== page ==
"We found that exposure to cigarette smoke appears to increase the thickness of the epithelium, or lining, of the airways in the lung. This may be the underlying cause of the fact that smoking asthma patients experience more asthma symptoms, such as shortness of breath and phlegm production, compared to non-smoking asthma patients," said Martine Broekema, lead author of the study.
Broekema and colleagues examined patients with asthma who were assessed each for the severity of their asthma and allergy, given questionnaires to determine the extent of their smoke-induced symptoms, and then underwent bronchial biopsies. Of the total of 147 patients, 66 never smoked, 46 were ex-smokers and 35 were current smokers. "Our data suggest that smoking cessation can reverse the thickening of the lining of the airways," said Broekema.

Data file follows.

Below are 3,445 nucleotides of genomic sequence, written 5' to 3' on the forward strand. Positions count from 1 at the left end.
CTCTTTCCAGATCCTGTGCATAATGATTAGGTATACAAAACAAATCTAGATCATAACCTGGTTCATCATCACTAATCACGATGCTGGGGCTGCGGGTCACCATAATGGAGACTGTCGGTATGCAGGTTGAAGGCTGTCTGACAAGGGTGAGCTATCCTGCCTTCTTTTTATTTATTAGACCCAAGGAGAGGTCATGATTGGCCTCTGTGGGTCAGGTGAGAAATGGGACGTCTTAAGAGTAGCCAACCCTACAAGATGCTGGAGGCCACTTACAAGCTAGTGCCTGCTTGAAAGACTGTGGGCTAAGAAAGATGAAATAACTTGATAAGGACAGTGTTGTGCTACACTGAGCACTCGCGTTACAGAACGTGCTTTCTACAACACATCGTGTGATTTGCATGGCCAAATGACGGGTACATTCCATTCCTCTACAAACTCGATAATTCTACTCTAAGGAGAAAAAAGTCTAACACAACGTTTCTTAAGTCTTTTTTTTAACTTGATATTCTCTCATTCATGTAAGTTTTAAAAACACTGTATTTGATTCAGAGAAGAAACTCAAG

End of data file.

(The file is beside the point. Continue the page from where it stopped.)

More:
To determine the role of exposure length on asthmatic lungs, the scientists divided the ex-smokers into two groups: those with fewer than the median 3.4 pack-year exposure and those with more than 3.4 pack-years.
Interestingly, while they expected to find evidence of a dose-response effect between smoking and epithelial remodeling, no such association was apparent between the number of pack-years or duration of smoking cessation and epithelial remodeling.
"To our surprise, these two sub-groups of ex-smokers showed no difference in any outcome measure. These sub-analyses indicate that the amount of smoke exposure in the past does not influence our outcome measures," said Broekema. "This study shows again how important smoking cessation is for pulmonary health, and this appears to be especially true for asthmatic patients."
MEDICA.de; Source: American Thoracic Society